Dove season in Mississippi can bring together an eclectic group of folks. But it is the coming together of friends, family, kids, work associates, miscellaneous acquaintances and other unknowns that makes dove hunting in the Magnolia State so special. Mississippi dove hunting is social first, then hunting second.

Securing a place to shoot

Dove hunting season approaches, usually opening around the Labor Day weekend. So you don't have a place to dove hunt? Then start checking ads in local newspapers for pay-per-day open hunts. These hunts have become very popular in recent years, especially the ones sponsored by farmers who are trying to turn an extra dollar on lands they own or lease. Dove hunts can turn a good source of revenue if managed right. They provide an excellent hunting opportunity for the public, too.

When calling to secure a spot on a dove field, be prepared to ask a lot of questions. Of course, ask the price for half-day or all-day hunt per hunter. Ask about the times of the hunt and any special rules or regulations set by the sponsor. How many hunters will be posted on the field and how is the field prepared, etc.? Can ATVs be used in the field? Are supervised youth hunters welcome?

Pay hunts can certainly be the way to go for a lot of hunters looking to bust some shotshells on doves. Just plan ahead to make sure you take everything you need.

Dove hunt sunshine can be warm, humid, burning and bug-laden. Pack accordingly with plenty of cold non-alcoholic drinks. Some hunts offer a field lunch, but on most, you will be on your own. Stock an ice cooler with lunch meat, bread, chips, and whatever else the kids like to eat. Make the hunt a picnic, too, and the memories will last even longer.

Oh, yeah, bring lots of shells.

 

Rare invitations to exclusive hunts

In Mississippi there are lots of exclusive dove hunts across the state. In particular, there are dove hunts held in the Delta farming region that are not only highly social events, but also historic in nature. Some of those old plantations and row crop farms have been hosting dove hunts for maybe a hundred years or more. For the most part, these are closed-shop hunts offered only to close family, business partners and close associates. An outsider invitation is rare.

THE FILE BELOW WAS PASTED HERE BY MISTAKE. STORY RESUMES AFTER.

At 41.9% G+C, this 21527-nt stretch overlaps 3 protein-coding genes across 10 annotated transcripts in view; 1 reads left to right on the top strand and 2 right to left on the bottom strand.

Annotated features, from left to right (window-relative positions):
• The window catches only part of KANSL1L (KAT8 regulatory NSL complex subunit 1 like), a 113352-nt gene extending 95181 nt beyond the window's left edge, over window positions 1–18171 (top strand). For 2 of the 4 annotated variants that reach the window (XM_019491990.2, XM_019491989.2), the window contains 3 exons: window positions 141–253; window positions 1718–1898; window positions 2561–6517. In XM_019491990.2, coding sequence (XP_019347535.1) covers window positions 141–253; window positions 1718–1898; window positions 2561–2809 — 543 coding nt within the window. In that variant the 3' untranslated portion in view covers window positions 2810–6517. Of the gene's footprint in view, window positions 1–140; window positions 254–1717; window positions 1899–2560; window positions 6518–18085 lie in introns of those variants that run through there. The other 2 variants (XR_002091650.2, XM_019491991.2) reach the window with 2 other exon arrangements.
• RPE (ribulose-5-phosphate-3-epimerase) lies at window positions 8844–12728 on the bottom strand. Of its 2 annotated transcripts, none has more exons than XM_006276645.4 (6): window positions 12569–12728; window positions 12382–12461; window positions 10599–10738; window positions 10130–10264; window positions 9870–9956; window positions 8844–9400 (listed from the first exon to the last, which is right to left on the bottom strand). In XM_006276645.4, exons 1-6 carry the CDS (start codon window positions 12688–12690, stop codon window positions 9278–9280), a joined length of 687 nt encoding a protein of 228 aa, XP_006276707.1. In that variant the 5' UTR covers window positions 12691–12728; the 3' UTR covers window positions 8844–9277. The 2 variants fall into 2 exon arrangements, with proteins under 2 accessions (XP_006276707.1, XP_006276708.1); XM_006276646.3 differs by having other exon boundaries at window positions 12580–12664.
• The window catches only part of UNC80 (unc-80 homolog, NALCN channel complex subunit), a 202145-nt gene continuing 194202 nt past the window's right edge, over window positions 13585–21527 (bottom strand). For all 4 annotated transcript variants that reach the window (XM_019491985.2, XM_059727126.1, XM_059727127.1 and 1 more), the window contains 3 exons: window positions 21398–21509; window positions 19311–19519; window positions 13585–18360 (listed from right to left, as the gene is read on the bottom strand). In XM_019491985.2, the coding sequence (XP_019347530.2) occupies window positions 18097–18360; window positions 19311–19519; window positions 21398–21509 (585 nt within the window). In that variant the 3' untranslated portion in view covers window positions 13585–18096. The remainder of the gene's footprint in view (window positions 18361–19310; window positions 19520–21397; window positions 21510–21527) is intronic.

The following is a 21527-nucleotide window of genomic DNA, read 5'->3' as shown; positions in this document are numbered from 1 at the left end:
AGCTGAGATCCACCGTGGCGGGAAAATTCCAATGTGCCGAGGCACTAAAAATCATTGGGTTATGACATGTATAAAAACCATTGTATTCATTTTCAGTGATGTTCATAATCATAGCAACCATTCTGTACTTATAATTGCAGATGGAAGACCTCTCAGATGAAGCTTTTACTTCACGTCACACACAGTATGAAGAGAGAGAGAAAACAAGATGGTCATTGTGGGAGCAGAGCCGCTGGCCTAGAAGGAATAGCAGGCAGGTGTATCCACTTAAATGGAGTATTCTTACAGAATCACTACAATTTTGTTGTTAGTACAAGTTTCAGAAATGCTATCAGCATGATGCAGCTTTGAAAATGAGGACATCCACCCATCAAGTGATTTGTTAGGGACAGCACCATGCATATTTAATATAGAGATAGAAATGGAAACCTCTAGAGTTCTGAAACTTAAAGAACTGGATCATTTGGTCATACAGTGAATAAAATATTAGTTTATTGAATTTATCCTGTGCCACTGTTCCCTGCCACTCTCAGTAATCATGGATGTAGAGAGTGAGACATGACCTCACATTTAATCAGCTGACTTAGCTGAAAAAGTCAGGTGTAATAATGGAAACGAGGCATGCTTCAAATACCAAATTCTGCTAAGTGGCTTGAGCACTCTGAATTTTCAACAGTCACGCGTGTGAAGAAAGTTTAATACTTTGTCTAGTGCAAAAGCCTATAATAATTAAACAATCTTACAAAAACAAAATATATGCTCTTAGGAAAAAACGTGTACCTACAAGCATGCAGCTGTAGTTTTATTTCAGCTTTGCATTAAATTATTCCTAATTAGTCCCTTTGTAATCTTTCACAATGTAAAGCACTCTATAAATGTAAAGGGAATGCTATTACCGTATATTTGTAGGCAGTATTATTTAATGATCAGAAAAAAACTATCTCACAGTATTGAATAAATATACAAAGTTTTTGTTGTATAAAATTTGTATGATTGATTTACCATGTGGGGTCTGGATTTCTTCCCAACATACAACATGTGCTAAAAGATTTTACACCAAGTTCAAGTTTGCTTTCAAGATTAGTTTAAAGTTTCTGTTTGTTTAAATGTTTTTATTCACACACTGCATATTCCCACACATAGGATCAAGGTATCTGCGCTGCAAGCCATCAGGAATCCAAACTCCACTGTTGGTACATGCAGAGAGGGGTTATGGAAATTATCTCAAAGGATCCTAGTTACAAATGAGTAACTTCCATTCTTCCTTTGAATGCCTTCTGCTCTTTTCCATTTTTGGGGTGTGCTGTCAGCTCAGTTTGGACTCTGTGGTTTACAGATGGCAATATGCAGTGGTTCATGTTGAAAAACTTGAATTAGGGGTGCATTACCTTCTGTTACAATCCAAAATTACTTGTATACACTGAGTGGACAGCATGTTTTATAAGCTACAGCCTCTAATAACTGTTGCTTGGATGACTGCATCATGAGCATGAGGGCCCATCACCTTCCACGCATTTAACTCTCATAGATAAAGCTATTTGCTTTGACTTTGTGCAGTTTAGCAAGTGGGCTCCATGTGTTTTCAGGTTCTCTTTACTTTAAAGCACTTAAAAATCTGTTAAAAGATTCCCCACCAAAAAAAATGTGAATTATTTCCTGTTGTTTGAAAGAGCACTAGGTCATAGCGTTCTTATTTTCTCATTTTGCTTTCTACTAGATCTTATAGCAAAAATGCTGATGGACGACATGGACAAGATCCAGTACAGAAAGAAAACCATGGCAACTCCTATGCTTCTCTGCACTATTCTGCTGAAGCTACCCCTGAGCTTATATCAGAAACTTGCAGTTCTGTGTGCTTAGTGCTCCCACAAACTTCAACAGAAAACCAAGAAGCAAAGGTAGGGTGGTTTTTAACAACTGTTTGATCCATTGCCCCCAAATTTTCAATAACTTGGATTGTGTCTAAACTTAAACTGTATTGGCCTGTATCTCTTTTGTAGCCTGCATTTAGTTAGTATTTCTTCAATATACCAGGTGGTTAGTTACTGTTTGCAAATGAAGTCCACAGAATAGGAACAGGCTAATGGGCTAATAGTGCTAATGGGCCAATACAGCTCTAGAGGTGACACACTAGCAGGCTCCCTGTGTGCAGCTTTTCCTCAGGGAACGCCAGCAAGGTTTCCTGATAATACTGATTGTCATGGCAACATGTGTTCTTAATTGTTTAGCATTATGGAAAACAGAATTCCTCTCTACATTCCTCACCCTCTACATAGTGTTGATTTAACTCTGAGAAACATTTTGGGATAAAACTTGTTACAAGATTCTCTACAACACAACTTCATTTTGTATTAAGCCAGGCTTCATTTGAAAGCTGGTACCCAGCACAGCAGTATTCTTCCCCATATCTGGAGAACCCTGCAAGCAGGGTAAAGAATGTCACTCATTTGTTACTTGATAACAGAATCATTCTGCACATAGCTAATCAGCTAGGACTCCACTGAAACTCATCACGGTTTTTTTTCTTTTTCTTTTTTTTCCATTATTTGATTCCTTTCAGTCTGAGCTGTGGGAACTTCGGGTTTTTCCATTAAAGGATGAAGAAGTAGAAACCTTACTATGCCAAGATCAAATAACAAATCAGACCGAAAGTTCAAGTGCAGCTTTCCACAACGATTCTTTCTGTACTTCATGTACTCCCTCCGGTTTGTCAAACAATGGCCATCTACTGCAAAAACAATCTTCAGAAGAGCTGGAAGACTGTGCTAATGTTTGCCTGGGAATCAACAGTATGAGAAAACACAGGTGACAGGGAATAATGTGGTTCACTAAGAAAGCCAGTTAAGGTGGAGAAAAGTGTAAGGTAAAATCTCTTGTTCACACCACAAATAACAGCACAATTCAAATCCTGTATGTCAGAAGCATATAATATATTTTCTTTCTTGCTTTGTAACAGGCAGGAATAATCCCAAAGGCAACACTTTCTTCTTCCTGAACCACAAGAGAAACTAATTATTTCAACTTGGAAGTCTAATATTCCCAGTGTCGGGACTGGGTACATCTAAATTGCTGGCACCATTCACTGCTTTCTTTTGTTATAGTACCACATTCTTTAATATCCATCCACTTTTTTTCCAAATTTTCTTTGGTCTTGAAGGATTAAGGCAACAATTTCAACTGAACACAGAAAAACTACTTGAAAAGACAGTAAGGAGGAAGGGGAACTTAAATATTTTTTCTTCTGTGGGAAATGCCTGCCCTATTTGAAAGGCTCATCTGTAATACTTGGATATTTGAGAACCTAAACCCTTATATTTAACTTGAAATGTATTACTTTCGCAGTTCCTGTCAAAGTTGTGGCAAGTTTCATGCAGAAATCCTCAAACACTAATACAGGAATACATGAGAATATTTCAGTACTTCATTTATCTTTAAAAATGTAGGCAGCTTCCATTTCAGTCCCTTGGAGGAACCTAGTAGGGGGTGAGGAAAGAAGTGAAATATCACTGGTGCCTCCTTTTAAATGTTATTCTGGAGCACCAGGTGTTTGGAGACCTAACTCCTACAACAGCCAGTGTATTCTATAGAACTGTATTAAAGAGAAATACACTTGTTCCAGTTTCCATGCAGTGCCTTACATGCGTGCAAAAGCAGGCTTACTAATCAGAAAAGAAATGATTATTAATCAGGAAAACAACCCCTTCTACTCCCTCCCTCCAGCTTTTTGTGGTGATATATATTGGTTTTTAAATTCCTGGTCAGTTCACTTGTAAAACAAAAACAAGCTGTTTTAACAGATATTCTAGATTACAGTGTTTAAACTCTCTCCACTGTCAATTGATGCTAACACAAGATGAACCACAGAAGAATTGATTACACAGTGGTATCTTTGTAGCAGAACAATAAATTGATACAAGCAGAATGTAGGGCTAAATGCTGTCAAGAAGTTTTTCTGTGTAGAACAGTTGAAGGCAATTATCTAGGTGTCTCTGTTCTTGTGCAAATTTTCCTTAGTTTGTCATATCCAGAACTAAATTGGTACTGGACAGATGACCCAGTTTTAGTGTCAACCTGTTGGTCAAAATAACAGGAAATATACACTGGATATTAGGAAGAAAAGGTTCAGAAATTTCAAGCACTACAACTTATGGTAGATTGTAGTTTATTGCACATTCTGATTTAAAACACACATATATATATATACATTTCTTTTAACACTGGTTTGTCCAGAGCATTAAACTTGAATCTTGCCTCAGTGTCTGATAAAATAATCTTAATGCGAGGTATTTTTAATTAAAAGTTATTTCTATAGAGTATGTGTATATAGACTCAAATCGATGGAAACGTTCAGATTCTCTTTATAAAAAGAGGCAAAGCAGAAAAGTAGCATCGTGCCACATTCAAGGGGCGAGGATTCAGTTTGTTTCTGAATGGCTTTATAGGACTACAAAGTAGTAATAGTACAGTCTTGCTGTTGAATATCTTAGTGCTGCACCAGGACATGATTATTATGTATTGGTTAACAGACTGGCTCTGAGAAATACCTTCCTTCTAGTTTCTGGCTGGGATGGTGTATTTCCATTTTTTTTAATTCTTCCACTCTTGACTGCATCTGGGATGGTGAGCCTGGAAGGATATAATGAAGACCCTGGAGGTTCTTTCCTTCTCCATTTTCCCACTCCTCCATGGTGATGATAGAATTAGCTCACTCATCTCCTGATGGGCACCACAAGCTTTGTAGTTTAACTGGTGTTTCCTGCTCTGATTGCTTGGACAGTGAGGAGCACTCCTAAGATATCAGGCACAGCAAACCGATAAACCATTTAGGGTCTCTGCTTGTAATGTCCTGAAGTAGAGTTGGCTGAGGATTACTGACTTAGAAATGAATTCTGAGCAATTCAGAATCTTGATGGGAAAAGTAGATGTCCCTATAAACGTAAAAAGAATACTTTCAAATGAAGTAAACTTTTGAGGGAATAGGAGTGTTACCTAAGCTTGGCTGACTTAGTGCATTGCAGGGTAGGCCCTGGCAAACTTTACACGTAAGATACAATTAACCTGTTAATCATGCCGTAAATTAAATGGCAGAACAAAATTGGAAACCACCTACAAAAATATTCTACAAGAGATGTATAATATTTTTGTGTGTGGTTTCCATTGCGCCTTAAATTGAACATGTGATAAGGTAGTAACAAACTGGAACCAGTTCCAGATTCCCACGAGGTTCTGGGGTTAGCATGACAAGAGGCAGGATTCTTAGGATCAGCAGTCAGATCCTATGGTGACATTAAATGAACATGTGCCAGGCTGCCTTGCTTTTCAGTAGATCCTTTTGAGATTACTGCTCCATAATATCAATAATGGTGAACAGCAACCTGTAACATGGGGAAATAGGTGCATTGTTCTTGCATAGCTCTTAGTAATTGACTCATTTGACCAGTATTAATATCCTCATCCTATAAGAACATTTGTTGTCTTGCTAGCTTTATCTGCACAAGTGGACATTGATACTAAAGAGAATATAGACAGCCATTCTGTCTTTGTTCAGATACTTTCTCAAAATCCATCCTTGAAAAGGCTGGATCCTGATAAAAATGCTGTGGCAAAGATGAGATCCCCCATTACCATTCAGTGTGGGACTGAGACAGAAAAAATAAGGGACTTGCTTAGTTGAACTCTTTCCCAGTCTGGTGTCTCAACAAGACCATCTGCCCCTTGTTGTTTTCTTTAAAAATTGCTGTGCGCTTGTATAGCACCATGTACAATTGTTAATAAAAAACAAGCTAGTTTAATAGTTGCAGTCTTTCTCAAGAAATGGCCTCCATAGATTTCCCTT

For years now, there has been such a dove hunt held near the Raymond Airport in Hinds County southwest of Jackson. It's hard to say who the official sponsor of this hunt is, but the group that gathers there every year is a pretty mixed bag of great folks. Some of them work at the nearby college, some farm, some sell stuff, a few work for the county sheriff. But they all come together to dove hunt. It's a special gathering.

This past opening dove day, one guy pulled into the shaded parking area in a huge motor home. He came for a little dove shooting before pulling out to attend a college football game. Another guy hauled in a massive smoker-cooker, and spent the morning cooking enough chicken to feed the horde of 50-plus hunters. Everybody who ate pitched paper money in the cash jar. Kids were everywhere running, sitting around, eating, downing cold soda and just having a super time. Parents sat around in lawn chairs visiting, eating and waiting for the afternoon hunt. Everything was organized, planned and executed to a tee.

ATVs and Razors cruised about hauling water coolers, ice chests, game bags, chairs, boxes of shells and shotguns out to the hay bales that had been pre-arranged all about the huge open field. Hunters picked out their own bales, which were strategically placed so that dove shooters at each bale would not be shooting in the direction of any other group. Imagine the time it took to cut the hay, roll the bales then place them into safe shooting positions. This was a team effort at its best.

Lucky me, I got an invitation to attend the hunt as an observer, but I sure didn't push my luck to ask to carry a gun - at least last year. I partnered up at a hay bale with Randy Pearcy of Madison, who is the head of the aviation department at nearby Hinds Community College. Pearcy teaches both classroom work and hands-on flying lessons to record numbers of students at the college.

Basically everyone was in place and ready to hunt by 3 p.m. It didn't take long for the popping of shotgun shells to start ringing out across the field. In some cases, dogs did the retrieving of downed birds, and in others the anxious kids did the running. The shooting was intense for 30 minutes non-stop.

Then calm fell on the shooting for a while. Around 5 p.m., the horizon to the south of the airport turned increasingly black. Lightning and thunder accentuated the front rolling in. As the blue-green clouds approached our dove field, the number of doves being pushed our way by the oncoming storm was unbelievable. For another 30 minutes, barrels stayed hot to the touch until the rain finally hit. Dove hunters scattered for cover.

I never did get a body count, but it had to be in the hundreds. In terms of social interaction, a good time, youth hunter mentoring, and the shooting opportunity, the Raymond Airport hunt was tops. Such events were happening all over Mississippi that weekend. And that's the best part about dove hunting in the Magnolia State.